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Retirement Planning > Social Security > Claiming Strategies

Should This Client Claim Social Security Before 70?

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What You Need to Know

  • Welcome to Connecting the Dots, the column where Marcia Mantell discusses real-life decisions around Social Security claiming and retirement.
  • Waiting until 70 to claim Social Security benefits yields a higher monthly payment.
  • But other goals, like leaving an inheritance, might be better served by claiming earlier.

An advisor asked about claiming strategies for a couple. The higher earner wants to claim now. But the advisor heard that no one should claim before 70 — unless they are the lower-earning spouse.

There are two distinct camps among advisors. One group staunchly believes the higher earner should always wait until 70 before claiming.

The other camp is more measured. While they, too, can do the math and see that getting 8% per year in delayed retirement credits yields a higher monthly payment, they also consider the facts and circumstances that surround each client — and how their goals change over time.

The Client Couple

In this case, the client couple (we’ll call Juan Carlos and Tessa) wanted advice about timing their Social Security claim. Juan Carlos reached his full retirement age (FRA) of 66 and 4 months. Tessa had just turned 65.

He retired 12 years ago, and they have been living off their investments since 2010.

Should they claim now at FRA or continue to wait until Juan Carlos turns 70?

Is The Answer ‘Wait Til 70?’

“Yes!” some advisors would say. Instead of receiving a primary insurance amount (PIA) of $3,000 a month, he would get a boost to at least $3,880.

However, Tessa is a dependent wife. She did not earn enough credits to have her own Social Security benefit. She will be eligible for half of Juan Carlos’ PIA when she reaches her own FRA of 66 and 6 months, about $1,500 per month.

But until Juan Carlos claims his own benefit, Tessa sits on the sidelines. She cannot claim her spousal benefit until he claims his worker benefit. That means if he waits until 70, she must wait until then as well. She’ll be 68 and a half. While his benefit will increase at 8% per year, hers maxes out at her FRA — two and a half years earlier. Spousal benefits do not get delayed retirement credits.

Take a Step Back

When considering this question with your own clients, take a step back. Review the client’s current personal situation and their goals. The real answer is more nuanced than simply looking at the math.

For Juan Carlos and Tessa, in the first 10 years of retirement, the markets were favorable, allowing the couple to live comfortably off their investments. With the help of their advisor, their portfolio had grown nicely, even with annual draws to support their lifestyle.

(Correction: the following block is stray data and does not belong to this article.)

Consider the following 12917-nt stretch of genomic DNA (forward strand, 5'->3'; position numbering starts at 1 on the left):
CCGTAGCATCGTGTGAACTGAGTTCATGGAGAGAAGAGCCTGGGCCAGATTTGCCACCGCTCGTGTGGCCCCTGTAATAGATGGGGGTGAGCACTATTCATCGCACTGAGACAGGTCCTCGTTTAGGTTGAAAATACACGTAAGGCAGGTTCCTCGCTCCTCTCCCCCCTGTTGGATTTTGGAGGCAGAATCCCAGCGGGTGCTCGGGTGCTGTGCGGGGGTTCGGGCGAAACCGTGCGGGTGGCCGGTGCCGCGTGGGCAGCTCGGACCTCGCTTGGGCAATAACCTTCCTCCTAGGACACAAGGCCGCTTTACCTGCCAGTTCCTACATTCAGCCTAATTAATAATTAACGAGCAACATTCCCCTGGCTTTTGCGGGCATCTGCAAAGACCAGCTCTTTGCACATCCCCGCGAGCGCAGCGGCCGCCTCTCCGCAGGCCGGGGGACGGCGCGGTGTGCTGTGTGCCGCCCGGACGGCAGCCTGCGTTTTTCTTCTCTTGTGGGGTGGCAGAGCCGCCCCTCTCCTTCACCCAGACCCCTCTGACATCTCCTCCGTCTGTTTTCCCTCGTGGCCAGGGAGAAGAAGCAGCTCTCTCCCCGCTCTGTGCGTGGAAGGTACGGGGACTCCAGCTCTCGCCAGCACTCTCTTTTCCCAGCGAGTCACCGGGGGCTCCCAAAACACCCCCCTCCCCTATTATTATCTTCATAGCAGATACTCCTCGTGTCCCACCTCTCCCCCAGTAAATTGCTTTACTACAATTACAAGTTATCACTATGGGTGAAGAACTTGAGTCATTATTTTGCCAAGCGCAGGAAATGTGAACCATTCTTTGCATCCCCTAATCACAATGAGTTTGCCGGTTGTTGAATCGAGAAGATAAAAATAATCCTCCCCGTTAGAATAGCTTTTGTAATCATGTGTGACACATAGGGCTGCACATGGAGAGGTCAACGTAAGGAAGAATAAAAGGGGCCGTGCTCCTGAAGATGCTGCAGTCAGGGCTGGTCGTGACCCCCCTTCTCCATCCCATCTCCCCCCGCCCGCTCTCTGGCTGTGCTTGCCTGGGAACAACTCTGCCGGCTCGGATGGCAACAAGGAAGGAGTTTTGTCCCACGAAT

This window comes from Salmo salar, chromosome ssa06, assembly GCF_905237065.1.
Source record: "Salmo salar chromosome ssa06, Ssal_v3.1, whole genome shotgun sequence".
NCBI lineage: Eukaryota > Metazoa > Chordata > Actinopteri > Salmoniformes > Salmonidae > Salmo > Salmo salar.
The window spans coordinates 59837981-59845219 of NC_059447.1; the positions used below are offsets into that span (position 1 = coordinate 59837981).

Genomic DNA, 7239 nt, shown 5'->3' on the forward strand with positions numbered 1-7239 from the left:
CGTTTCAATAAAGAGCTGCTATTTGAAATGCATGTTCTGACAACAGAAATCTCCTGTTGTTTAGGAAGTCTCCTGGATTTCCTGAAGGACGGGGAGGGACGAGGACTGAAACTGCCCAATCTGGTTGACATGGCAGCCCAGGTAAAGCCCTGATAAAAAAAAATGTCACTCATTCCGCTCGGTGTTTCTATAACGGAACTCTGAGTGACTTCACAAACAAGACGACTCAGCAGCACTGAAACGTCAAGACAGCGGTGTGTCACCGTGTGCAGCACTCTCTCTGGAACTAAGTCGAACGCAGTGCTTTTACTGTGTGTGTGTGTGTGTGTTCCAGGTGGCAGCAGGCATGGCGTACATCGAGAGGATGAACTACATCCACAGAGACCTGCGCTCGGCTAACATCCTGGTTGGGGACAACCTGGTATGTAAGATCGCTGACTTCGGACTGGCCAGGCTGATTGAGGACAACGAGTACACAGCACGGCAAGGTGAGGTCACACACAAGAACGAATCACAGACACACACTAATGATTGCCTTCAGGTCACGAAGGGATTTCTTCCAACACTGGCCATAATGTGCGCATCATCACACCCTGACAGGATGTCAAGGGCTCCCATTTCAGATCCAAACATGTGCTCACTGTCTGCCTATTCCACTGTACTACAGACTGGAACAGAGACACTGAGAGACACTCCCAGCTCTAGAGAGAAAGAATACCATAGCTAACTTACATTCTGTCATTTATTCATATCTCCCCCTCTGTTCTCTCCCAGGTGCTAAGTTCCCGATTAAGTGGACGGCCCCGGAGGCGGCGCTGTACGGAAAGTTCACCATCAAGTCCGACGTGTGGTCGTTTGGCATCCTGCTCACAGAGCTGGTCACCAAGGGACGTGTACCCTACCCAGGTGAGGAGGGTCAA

However, this last year with the market downturn, along with rising inflation, has put pressure on their portfolio.

Furthermore, much has changed in the last 12 years. Most notably, they now have grandchildren and their top goal has changed significantly. They want to secure a larger inheritance than originally planned.

Weighing The Options

If the clients wait to claim for four more years, they will continue to chew through their portfolio. Even if there is a sustained a market rally, the new goals must be factored in.

The question, therefore, becomes, “Shouldn’t they claim now?”

There are some small trade-offs. Assuming a January claim date, Juan Carlos will only get a 6-month bump, and Tessa will take an 8% reduction for claiming early.

Together, they will bring in about $4,500 per month from Social Security. Medicare Part B premiums will reduce benefits to about $4,100. That’s an annual income of roughly $50,000.

Claiming sooner allows them to reduce their portfolio draw by $200,000 between now and age 70. Assuming a 7% investment return, that’s over $1 million more in the portfolio for their legacy.

Connect the Dots on the Family Side of the Equation, Too

When the advisor connected all the current dots — market downturns, high inflation, and his clients’ new top goal — the question about when to claim became much more than about 8% delayed retirement credits.

When planning for retirement accumulation, advisors are adept at connecting dots on the financial side. But when it comes to retirement income, it’s critical to connect dots on the family side of the equation as well.

When considering family legacy and inheritance goals, Social Security cannot be bequeathed. Only personal assets can pass to the younger generation.

Juan Carlos and Tessa decided to claim in January. They would rather start Social Security now, preserve more of their personal assets, and meet their most important family goals of the future.

Marcia Mantell is the founder and president of Mantell Retirement Consulting Inc., a retirement business development, marketing & communications, and education company supporting the financial services industry, advisors, and their clients.  She is author of “What’s the Deal with Retirement Planning for Women?,” “What’s the Deal with Social Security for Women?” and blogs at


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